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Better Housing Infrastructure To Fight Malaria 

By Solange Tegwi — A housing project aimed at demonstrating how proper architecture and environmental factors can curb malaria spread will soon kick off. It is in this vein that some 250 homes in the Minkoameyos village in the outskirts of Yaounde will be rehabilitated in the near future, according to a statement issued by a UK-based organisation, Architecture for Health in Vulnerable Environments (ARCHIVE).

The project dubbed “Building Malaria Prevention”, which has an international design has launched a global architectural design competition which it believes would improve the health of many malaria prone communities. The Engagement Officer of ARCHIVE, Geraud Bablon, says, “The competition is open to professionals in Yaounde and across the world. Online registration ends on Friday, July 20.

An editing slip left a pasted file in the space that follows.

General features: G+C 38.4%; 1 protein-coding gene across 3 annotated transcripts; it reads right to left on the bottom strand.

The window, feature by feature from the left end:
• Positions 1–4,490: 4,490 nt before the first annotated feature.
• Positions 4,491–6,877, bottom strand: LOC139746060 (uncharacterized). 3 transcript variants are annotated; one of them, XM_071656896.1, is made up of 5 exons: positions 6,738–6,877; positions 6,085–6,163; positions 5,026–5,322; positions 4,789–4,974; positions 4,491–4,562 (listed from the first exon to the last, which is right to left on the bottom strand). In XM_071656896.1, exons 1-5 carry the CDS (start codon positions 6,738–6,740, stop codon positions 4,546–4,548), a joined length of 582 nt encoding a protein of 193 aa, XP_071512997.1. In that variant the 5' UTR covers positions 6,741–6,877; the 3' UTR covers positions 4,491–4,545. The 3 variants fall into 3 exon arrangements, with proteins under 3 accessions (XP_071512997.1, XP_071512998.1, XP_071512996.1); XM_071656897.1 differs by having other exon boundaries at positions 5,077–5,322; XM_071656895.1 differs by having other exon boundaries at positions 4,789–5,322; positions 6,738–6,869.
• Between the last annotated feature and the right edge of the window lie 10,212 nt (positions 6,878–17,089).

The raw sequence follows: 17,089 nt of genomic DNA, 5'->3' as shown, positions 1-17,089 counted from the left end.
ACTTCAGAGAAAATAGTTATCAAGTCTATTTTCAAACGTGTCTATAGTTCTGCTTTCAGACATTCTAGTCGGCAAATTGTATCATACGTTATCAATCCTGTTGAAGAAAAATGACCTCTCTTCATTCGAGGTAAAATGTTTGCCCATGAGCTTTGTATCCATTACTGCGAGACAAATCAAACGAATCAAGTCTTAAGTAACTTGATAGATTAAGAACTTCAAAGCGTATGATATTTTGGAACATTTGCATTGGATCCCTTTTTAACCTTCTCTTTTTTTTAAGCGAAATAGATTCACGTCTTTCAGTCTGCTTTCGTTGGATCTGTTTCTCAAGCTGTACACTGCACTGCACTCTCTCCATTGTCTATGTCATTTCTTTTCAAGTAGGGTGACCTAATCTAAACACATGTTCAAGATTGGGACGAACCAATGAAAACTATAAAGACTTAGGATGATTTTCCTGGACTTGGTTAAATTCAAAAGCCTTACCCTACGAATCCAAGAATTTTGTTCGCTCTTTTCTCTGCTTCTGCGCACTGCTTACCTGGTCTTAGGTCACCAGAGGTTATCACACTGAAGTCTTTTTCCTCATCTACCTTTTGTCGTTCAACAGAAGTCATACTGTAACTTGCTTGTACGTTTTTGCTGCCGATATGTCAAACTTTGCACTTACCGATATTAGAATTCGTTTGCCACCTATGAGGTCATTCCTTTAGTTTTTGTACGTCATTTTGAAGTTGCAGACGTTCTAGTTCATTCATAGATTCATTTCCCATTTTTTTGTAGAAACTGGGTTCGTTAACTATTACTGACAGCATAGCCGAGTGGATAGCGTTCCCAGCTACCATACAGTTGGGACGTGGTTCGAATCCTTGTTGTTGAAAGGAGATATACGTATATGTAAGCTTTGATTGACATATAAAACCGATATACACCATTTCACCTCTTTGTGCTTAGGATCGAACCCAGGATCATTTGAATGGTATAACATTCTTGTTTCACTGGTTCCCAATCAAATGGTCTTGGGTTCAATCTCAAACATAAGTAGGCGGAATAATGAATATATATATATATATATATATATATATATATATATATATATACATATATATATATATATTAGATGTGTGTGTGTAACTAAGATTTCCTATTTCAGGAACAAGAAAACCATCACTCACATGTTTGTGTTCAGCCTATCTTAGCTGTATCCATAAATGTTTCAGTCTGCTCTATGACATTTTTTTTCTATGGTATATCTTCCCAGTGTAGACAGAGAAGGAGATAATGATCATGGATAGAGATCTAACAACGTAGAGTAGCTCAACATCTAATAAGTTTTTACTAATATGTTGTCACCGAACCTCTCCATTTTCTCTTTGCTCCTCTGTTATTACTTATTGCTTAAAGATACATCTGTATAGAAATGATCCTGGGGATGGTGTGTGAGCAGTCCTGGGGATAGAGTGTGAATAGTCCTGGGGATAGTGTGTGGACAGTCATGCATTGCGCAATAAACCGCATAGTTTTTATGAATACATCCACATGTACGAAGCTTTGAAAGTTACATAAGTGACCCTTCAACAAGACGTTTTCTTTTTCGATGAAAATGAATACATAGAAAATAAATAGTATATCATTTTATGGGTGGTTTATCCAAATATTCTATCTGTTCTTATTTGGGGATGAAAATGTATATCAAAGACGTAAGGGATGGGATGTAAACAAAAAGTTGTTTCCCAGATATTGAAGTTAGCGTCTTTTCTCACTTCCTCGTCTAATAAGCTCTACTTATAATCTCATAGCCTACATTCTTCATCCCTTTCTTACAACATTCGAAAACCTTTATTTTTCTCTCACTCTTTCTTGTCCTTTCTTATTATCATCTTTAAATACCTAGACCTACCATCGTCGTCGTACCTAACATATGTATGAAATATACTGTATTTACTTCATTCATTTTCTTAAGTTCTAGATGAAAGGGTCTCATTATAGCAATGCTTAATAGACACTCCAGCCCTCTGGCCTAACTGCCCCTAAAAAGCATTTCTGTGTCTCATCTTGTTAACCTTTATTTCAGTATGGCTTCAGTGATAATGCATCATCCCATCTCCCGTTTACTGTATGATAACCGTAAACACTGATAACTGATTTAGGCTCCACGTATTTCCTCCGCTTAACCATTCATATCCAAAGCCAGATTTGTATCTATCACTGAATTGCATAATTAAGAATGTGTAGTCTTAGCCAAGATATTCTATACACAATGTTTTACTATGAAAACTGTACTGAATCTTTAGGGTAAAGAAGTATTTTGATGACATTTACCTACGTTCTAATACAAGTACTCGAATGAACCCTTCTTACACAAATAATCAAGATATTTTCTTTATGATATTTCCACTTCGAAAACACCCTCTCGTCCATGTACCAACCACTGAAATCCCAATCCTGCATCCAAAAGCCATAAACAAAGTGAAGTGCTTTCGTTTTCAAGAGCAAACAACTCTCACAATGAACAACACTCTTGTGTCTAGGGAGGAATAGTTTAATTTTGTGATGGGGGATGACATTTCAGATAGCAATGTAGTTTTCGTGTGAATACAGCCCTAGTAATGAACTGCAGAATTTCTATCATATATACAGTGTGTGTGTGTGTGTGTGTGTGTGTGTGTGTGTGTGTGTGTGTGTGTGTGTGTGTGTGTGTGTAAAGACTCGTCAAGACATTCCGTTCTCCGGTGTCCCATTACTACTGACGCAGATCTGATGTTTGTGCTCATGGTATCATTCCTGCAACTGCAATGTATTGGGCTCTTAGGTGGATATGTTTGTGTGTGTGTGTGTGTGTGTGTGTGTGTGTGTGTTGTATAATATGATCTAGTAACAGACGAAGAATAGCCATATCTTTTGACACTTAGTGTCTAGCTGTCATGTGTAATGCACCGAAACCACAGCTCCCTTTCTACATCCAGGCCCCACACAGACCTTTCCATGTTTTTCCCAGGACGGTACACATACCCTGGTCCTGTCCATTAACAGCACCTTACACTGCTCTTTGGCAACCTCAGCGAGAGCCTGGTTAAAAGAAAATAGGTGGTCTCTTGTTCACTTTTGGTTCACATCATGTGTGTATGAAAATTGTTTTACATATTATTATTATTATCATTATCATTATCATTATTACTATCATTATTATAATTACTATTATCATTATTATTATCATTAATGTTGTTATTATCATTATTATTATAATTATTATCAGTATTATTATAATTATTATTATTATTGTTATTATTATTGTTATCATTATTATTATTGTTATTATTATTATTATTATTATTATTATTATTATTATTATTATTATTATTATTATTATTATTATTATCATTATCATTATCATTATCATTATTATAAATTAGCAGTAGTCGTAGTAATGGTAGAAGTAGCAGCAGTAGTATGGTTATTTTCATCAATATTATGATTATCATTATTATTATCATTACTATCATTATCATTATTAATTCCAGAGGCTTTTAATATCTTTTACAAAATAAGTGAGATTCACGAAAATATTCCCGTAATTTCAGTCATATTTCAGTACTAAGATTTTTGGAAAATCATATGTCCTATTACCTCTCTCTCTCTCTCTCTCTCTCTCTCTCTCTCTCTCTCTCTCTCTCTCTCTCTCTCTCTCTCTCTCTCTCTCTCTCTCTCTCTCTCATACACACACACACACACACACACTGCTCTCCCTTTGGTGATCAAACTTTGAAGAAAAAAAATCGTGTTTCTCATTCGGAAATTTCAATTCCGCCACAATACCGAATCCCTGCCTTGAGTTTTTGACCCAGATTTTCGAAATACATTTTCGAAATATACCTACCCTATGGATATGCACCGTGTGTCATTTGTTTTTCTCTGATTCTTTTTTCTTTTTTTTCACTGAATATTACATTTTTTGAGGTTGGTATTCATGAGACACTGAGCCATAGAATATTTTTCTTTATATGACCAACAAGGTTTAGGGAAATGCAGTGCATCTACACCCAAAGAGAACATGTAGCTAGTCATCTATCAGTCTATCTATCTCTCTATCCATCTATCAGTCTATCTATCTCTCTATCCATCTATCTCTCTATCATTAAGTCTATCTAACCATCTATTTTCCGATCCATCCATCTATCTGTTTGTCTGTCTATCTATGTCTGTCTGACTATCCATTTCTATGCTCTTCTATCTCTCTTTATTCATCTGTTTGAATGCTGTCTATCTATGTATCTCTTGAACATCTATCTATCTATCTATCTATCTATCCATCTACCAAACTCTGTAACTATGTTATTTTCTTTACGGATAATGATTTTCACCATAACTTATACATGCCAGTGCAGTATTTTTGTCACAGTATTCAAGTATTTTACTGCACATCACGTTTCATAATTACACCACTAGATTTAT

“Candidates may belong to fields like architecture, public health, engineering, or anything concerning infectious diseases. “After registering they will be required to create a multi-disciplinary team comprising up to six members, either local or international. The teams will summit their ideas with the jury that will select the three winning designs”.

Bablon added that the second-place winner will be rewarded with a 10-day trip to the site, plus airfare and accommodation. The grand winner will get all of this and would take home US Dollar 1000. If the mines are local, they will be awarded a financial value of a 10-day trip in addition to any of the prizes. 

All this could sum up to US dollar 2.500-grand prize. Meanwhile, going by statistics, malaria has been identified as a vital problem in Cameroon, responsible for an estimated 40 percent of deaths of children below the age of five.

According to ARCHIVE, raising a house on stilts and sealing its roof eaves can significantly reduce the incidence of malaria transmission. Bablon explained that the anopheles mosquito which carries the malaria parasite often flies to the ground when feeding and flies upwards when they encounter an obstacle.

*(Siantou University Student on Internship)

First published in The Post print edition no. 01361